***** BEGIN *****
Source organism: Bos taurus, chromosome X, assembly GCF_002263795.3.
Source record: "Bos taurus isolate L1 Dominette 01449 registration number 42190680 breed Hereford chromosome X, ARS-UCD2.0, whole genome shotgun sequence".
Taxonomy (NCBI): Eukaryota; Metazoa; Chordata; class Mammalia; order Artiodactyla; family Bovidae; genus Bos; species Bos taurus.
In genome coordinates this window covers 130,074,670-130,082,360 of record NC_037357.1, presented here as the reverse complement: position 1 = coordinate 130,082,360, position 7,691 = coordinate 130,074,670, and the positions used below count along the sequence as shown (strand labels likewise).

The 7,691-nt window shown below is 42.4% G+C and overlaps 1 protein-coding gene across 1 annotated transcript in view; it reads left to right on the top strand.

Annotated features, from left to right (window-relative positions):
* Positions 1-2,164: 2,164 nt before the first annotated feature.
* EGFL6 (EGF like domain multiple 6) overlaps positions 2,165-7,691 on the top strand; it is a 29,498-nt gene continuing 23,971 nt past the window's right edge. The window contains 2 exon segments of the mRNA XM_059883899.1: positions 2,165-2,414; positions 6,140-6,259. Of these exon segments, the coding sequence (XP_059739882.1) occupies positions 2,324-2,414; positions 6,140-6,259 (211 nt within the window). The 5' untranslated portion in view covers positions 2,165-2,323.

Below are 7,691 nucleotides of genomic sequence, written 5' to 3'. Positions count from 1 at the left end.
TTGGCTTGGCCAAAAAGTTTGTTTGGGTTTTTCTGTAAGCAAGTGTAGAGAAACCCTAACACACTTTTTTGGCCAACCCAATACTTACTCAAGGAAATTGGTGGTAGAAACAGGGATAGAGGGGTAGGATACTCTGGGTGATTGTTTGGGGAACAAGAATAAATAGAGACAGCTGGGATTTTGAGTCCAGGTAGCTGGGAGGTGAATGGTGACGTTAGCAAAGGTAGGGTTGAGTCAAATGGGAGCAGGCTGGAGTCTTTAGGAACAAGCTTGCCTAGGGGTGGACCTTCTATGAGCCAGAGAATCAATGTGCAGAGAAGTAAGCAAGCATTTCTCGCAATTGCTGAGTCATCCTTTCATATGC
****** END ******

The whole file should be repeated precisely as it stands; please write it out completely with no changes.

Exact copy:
Source organism: Bos taurus, chromosome X, assembly GCF_002263795.3.
Source record: "Bos taurus isolate L1 Dominette 01449 registration number 42190680 breed Hereford chromosome X, ARS-UCD2.0, whole genome shotgun sequence".
Taxonomy (NCBI): Eukaryota; Metazoa; Chordata; class Mammalia; order Artiodactyla; family Bovidae; genus Bos; species Bos taurus.
In genome coordinates this window covers 130,074,670-130,082,360 of record NC_037357.1, presented here as the reverse complement: position 1 = coordinate 130,082,360, position 7,691 = coordinate 130,074,670, and the positions used below count along the sequence as shown (strand labels likewise).

The 7,691-nt window shown below is 42.4% G+C and overlaps 1 protein-coding gene across 1 annotated transcript in view; it reads left to right on the top strand.

Annotated features, from left to right (window-relative positions):
* Positions 1-2,164: 2,164 nt before the first annotated feature.
* EGFL6 (EGF like domain multiple 6) overlaps positions 2,165-7,691 on the top strand; it is a 29,498-nt gene continuing 23,971 nt past the window's right edge. The window contains 2 exon segments of the mRNA XM_059883899.1: positions 2,165-2,414; positions 6,140-6,259. Of these exon segments, the coding sequence (XP_059739882.1) occupies positions 2,324-2,414; positions 6,140-6,259 (211 nt within the window). The 5' untranslated portion in view covers positions 2,165-2,323.

Below are 7,691 nucleotides of genomic sequence, written 5' to 3'. Positions count from 1 at the left end.
TTGGCTTGGCCAAAAAGTTTGTTTGGGTTTTTCTGTAAGCAAGTGTAGAGAAACCCTAACACACTTTTTTGGCCAACCCAATACTTACTCAAGGAAATTGGTGGTAGAAACAGGGATAGAGGGGTAGGATACTCTGGGTGATTGTTTGGGGAACAAGAATAAATAGAGACAGCTGGGATTTTGAGTCCAGGTAGCTGGGAGGTGAATGGTGACGTTAGCAAAGGTAGGGTTGAGTCAAATGGGAGCAGGCTGGAGTCTTTAGGAACAAGCTTGCCTAGGGGTGGACCTTCTATGAGCCAGAGAATCAATGTGCAGAGAAGTAAGCAAGCATTTCTCGCAATTGCTGAGTCATCCTTTCATATGC